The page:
CFIB members save on Amex
Attract more customers with a lower rate
72% of small biz support reduced spending; only 7% support tax hikes
Regina, March 23, 2017 –The Canadian Federation of Independent Business (CFIB) says the 2017 Saskatchewan Budget takes one step forward on spending restraint, but a triple jump backwards in our overall competitiveness by introducing massive tax hikes.
“Saskatchewan entrepreneurs were looking for three things in this Budget; significant spending restraint, a clear plan to get back to balance without increasing taxes to collect additional revenue,” said Marilyn Braun-Pollon, CFIB’s Vice-President, Prairie & Agri-business.
Spending Restraint: The Budget includes a $250 million reduction for total public sector compensation funding. “When surveyed on what options the provincial government should implement to balance the budget, 72 per cent of Saskatchewan small business owners supported significant spending restraint,” noted Braun-Pollon. “We are therefore pleased this budget begins to bend the cost curve, but don’t think the province went far enough to reduce the size/cost of government.”
Instead of hiking taxes, CFIB would have preferred the province continue to reduce the size/cost of government through attrition, further narrowing the wages/benefits disparity (20.4%) between public and private sector employees, and eliminating costly provisions like banking of sick days and introduce affordable short-term disability plans for public sector workers to better align with those in the private sector.
Getting back to balance in three years: A deficit of $685 million is forecast for this year. A shortfall of $304 million is projected for 2018-19, followed by a $15 million surplus in 2019-20 and a $183 million surplus in 2020-21. “While pleased the province outlined a plan to balance its budget, we are disappointed it will be balanced on the backs of taxpayers through tax hikes,” said Braun-Pollon.
Tax increases: The Budget introduced $908 million in tax increases; including the Provincial Sales Tax (PST) rate being increased from five to six per cent, which will increase revenue in 2017-18 by $242.1 million. The PST base was also expanded, which will increase revenue by an estimated $647 million and now applies to a number of items such as children’s clothing, restaurant meals, snack foods, insurance premiums and contracts for the repair, renovation or improvement of real property. A number of PST exemptions were also eliminated such as the fuel tax exemption for bulk purchases of gasoline. However, many of the current PST exemptions were maintained for basic necessities, including basic groceries, heating fuels, residential electricity, prescription drugs and reading materials. Indexation of the Personal Income Tax System is being suspended for the 2018 taxation year and the 2017 Education Property Tax is increasing to provide 40 per cent of funding to K-12 education.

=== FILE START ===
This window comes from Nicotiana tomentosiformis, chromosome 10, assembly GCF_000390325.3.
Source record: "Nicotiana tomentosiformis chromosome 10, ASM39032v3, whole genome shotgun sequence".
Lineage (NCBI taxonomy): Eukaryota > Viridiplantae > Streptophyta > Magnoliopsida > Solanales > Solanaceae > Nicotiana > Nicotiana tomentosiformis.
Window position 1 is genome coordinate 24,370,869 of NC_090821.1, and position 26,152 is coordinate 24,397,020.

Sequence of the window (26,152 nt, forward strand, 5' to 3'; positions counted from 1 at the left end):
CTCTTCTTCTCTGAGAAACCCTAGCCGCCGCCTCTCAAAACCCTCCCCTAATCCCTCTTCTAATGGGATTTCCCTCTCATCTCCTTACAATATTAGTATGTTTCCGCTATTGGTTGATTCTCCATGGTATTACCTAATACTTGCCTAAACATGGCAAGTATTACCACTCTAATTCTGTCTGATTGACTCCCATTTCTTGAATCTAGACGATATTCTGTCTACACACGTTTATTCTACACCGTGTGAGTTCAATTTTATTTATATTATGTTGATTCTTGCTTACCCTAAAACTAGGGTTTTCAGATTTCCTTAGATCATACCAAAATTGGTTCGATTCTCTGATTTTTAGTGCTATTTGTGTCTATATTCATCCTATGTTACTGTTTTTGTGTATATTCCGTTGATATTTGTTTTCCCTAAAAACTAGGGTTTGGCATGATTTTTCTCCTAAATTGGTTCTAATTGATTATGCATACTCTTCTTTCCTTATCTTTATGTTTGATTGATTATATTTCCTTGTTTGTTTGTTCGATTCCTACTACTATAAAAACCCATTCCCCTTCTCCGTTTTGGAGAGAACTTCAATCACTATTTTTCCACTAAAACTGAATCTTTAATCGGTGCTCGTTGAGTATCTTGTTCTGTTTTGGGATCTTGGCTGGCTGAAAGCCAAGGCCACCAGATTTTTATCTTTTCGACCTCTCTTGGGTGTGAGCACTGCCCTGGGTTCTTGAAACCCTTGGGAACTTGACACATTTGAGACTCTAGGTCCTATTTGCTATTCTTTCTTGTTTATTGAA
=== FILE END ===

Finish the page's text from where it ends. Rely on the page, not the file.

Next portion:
“With only seven per cent of entrepreneurs supporting tax hikes to balance the budget, we are disappointed the government decided to increase taxes by $908 million. With small business optimism lagging and hiring plans at record lows, we worry this will jeopardize our overall competitiveness,” added Braun-Pollon. “As the province’s finances improve, we expect government to reduce the PST.”
Tax Relief: The Budget reduces personal income tax rates in half-point increments effective July 1, 2017 and July 1, 2019, saving taxpayers $82.2 million in 2017-18. The general corporate income tax rate will be reduced in half-point increments effective July 1, 2017 and July 1, 2019, saving Saskatchewan businesses $25.3 million in 2017-18. “We certainly welcome this tax relief and understand Saskatchewan will have among the lowest income tax rates in the country, when implemented. However, these changes will be more than muted by the massive tax hikes introduced in this budget,” noted Braun-Pollon.
Investing in Saskatchewan's infrastructure: “Business owners recognize the importance of infrastructure investment to the province’s long-term growth and are pleased $3.7 billion in capital investment is planned for 2017-18,” said Braun-Pollon.
Municipal Revenue Sharing: Budget 2017-2018 provides $258 million for municipal revenue sharing to Saskatchewan municipalities. “We are pleased the Budget maintains the formula based on one point of the PST and represents a 103 per cent increase since 2007-08. Municipal leaders need to use this revenue wisely and avoid annual property tax increases,” noted Braun-Pollon.
“While pleased the Budget takes one step forward on spending restraint, we are disappointed to see taxes increased by $908 million, which will further erode business confidence,” concluded Braun-Pollon. “CFIB will continue to lobby the government in the coming months to implement additional spending restraint measures that will further reduce the size/cost of government.”
CFIB plans to survey its 5,250 small business members in the coming days to solicit their feedback on the impact of the measures introduced in the 2017 Saskatchewan Budget.
To arrange an interview or for further information, please contact Marilyn Braun-Pollon at (306) 757-0000, 1 888 234-2232 or email [email protected]. You may follow CFIB Saskatchewan on Twitter @cfibsk.
As Canada's largest association of small- and medium-sized businesses, CFIB is Powered by EntrepreneursTM. Established in 1971, CFIB takes direction from more than 109,000 members (5,250 in Saskatchewan) in every sector nationwide, giving independent business a strong and influential voice at all levels of government and helping to grow the economy.